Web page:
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AD VITAM AETERNAM Abstract Senses (New Aeon Media) (2004)

Ad Vitam

It seems like Heavy Metal music with operatic female vocals is quite popular these days. What was started many years ago by bands like Paradise Lost, Therion and The Gathering as a form of experimentation, seems to have grown into an individual scene, and the modern expressionists of that movement such as Nightwish are enjoying the seeds of this effort and are receiving one award after the other. Now, I never really liked Nightwish, for many different reasons. I have always tried to justify this negative reaction of mine towards their music, but I believe that the obvious answer came to me with the debut album of a French sextet called Ad Vitam Aeternam.

The band was formed in 1999 in a Paris suburb by guitarist Jean Suire, and a female keyboard player called Cathy Bontant. At that period in time most of the previously-mentioned bands were mostly trying to focus on the melodic elements of their music. The idea was for Ad Vitam Aeternam to bring back the Heavy Metal element to the atmospheric music that they both chose to serve. The addition of four more musicians in the band's line up, with the most important, in my opinion, being that of the female vocalist Celine de Kerliviou, was the thing that gave the band the boost of energy that was required in order to record their debut album “Abstract Senses”. The album was recorded as a self-production, but it was not long before New Aeon Media discovered them and offered them a contract.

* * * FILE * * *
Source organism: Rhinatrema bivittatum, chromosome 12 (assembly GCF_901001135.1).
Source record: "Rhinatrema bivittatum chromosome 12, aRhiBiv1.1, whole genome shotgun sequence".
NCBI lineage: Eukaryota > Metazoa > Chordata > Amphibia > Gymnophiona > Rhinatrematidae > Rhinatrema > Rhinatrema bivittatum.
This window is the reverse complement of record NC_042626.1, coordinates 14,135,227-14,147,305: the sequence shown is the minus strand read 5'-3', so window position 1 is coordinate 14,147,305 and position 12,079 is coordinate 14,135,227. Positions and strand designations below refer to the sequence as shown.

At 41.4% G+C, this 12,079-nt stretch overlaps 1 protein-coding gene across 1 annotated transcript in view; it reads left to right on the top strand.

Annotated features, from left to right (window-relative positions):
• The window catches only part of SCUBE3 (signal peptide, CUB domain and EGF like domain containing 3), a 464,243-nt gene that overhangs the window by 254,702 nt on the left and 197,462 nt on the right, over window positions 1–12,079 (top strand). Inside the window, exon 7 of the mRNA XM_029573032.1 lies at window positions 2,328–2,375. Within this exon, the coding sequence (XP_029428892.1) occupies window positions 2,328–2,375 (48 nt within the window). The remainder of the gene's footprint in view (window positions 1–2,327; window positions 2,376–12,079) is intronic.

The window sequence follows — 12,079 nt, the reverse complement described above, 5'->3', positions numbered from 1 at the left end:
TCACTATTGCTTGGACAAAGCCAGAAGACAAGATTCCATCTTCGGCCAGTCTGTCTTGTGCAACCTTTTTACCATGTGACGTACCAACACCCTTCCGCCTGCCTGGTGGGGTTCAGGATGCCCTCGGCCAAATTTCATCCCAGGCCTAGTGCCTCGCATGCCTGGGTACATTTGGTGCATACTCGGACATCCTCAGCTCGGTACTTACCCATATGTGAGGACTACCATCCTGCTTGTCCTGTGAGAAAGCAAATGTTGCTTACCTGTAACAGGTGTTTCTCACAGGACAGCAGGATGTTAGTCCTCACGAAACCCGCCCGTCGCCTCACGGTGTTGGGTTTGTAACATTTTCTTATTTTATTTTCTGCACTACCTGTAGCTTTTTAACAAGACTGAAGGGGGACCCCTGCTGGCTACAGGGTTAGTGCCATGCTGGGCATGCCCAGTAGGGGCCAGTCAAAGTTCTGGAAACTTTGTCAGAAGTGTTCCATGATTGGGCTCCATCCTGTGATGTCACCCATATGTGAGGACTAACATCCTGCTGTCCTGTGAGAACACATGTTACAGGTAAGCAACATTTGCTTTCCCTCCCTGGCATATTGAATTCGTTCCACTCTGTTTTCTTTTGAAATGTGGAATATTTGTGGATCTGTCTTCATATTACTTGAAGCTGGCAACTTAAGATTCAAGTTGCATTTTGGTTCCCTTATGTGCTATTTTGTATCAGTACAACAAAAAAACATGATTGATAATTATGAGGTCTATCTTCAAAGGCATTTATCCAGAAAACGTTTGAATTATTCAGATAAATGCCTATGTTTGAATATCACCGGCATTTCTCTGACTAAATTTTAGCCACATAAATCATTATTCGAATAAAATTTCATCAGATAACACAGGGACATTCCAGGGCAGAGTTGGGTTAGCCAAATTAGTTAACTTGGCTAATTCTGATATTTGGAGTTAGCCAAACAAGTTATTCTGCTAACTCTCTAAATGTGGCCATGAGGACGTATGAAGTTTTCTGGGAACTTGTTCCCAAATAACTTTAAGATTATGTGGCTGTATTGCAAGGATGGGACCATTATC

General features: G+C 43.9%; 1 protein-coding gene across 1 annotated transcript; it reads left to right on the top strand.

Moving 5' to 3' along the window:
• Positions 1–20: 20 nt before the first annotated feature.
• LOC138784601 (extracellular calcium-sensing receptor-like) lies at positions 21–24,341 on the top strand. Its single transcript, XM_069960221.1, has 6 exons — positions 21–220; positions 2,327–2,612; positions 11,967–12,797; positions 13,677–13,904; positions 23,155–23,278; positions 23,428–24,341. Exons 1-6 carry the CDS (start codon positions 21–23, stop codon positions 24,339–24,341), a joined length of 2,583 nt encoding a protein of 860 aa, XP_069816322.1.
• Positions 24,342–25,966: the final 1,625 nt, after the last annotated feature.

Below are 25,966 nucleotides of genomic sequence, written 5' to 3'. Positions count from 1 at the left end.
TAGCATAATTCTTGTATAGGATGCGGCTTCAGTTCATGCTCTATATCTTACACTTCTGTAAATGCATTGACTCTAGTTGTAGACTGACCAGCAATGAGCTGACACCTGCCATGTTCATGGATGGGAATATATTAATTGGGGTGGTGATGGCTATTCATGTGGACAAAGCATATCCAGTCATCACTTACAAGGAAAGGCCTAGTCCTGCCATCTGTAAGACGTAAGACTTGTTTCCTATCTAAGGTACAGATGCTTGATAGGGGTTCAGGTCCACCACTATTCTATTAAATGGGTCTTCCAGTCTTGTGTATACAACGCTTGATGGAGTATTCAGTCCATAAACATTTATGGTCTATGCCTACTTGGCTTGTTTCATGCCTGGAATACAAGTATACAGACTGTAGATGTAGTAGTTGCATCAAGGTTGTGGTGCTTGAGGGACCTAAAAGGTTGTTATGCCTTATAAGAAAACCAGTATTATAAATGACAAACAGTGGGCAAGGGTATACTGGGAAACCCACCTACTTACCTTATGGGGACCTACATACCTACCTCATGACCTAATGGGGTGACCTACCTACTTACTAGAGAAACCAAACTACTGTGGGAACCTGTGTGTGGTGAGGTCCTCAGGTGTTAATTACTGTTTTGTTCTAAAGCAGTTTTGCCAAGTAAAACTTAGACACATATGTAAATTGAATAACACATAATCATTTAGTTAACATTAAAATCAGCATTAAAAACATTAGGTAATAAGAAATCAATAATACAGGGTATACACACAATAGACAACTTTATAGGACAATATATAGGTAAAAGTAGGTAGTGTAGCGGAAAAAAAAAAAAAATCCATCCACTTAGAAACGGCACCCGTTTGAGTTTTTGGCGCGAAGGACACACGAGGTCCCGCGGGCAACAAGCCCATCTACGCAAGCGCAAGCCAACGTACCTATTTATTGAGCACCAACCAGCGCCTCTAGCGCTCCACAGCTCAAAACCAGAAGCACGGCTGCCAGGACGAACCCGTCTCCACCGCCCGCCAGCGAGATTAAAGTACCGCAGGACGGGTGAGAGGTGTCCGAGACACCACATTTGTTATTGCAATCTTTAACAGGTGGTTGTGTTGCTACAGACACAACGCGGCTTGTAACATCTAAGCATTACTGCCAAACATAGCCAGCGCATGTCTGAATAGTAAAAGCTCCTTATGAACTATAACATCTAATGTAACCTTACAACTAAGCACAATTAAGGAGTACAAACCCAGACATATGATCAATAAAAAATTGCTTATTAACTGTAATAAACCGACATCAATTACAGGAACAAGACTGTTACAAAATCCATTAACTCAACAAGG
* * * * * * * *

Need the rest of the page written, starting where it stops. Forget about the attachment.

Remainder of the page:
Ad Vitam Aeternam

There are many things that I like about this French band, first being the fact that they chose not to put aside the Metal element in their music. Celine's amazing voice is often accompanied by classic Metal riffs, melodic guitar themes and Death Metal vocals performed by guitarist Fabien Longeot. I am pretty sure that, after the first audition, many of you will start comparing them with the early Gathering and also with the German cult band Haggard. There is a lot of character in this release, and the fact that the French vocalist chose not to use very high-pitched vocals with the purpose to impress, has definitely worked to the band's benefit. It is very obvious that the band is quite focused on what they want to present with this album. The rhythm section is very tight and the two guitarists proved that they are more than capable of delivering the goods.

It seems though that the band's worst enemy is the band itself. What I mean is that I was so impressed by some really amazing compositions like “Bitterness”, “Dementia”, “Abstract Senses” and “Les Meandres de l'Ame”, that the rest of the compositions sounded average in comparison. Still, “Abstract Senses” is a very enjoyable album to listen to, and definitely a very impressive album to build one's career upon.

I'd like to believe that we'll be hearing more from them in the near future, because they obviously deserve being recognised. This is the alternative 'quality' option on the 'well-served' commercial 'dish' that is known by the name of Nightwish.


Review by John Stefanis


***** Out of this world | **** Pretty damn fine |
*** OK, approach with caution unless you are a fan |
** Instant bargain bin fodder | * Ugly. Just ugly

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